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Chapter 3: Yoga: A Spontaneous Happening

So I am totally against asanas or mudras; they must not be practiced. If they come, it is alright. They will come, but let them come by themselves; then they will be important indications. Then they will not be deceptions but rather landmarks, symbols which indicate something to you and to others.

But let them come from within, do not impose them from without. If you impose them on yourself, they may not be exactly what is needed or required by your particular individual situation, because they are generalized forms. If you reach buddhahood, a particular asana, a particular gesture, will follow. But it will never be the same asana as Gautam Buddha’s, something will be essentially different. It will be like it in a general way, but you are not Gautam Buddha - your whole individuality, the whole mechanism of your mind and body is different - so it will never be exactly the same. If you impose Buddha’s posture on yourself, it will not correspond to your individual situation. There are so many asanas, they will not occur to everyone.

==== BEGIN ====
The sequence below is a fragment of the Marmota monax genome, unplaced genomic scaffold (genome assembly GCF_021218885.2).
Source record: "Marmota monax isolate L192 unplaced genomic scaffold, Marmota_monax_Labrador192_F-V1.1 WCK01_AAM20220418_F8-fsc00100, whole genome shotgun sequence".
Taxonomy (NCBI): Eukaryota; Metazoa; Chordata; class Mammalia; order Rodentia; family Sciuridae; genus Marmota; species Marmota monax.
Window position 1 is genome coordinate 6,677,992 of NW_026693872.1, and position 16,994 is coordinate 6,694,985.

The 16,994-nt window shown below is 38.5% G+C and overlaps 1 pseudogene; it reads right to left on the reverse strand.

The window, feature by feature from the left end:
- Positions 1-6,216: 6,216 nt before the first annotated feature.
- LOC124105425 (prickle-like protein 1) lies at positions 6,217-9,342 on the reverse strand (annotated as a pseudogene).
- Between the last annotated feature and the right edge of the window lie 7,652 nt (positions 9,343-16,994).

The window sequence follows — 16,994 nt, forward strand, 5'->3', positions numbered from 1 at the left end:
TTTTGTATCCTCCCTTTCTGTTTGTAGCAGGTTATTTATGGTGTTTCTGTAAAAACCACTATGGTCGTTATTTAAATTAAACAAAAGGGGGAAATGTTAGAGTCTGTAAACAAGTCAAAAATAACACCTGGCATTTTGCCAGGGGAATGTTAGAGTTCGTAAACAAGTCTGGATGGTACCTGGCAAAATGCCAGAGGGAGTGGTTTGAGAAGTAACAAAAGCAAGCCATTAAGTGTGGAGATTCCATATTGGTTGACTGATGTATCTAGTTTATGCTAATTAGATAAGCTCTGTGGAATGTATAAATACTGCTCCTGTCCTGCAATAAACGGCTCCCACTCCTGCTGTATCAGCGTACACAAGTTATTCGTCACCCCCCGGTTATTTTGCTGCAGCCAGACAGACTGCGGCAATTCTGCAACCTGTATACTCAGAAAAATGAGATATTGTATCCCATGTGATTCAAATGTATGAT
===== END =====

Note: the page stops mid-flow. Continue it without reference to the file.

Mahavira attained samadhi sitting in a very different position, goduhasan: it looks just like a milkmaid when she is milking a cow. No one else has ever reached samadhi in that position - no one sits like that! But it is possible to sit like that for eons and eons. And as far as samadhi is concerned, nothing is in any way irrational or illogical.

Why was Mahavira sitting in that position? Buddha’s posture is all right, but Mahavira’s posture is very absurd. He was not practicing it; it came. Something happened within him and his body took on a certain posture - although a very absurd posture. If he had been practicing asanas he would have been sitting just like Buddha, because that was the traditional meditation posture. But he was in an attitude of let-go, and samadhi came and created a posture that was particularly required for his body and his individuality.

Everyone will need to express himself individually. No person is like any other and no one can be. An individual is unique so that everything that flowers in him will flower in an individual and unique way. If you impose something from without, then it will be a generalized conception; it can never be fitting and harmonious to your situation.

So when I say I am against asanas, I am not saying that there is no reason for them, I am not saying that they are absurd; what I am saying is that practicing them is absurd. Let them come - they will come - and when they come by themselves they will have a reason of their own. They will work within your body and through them your body will become attuned to a new situation.

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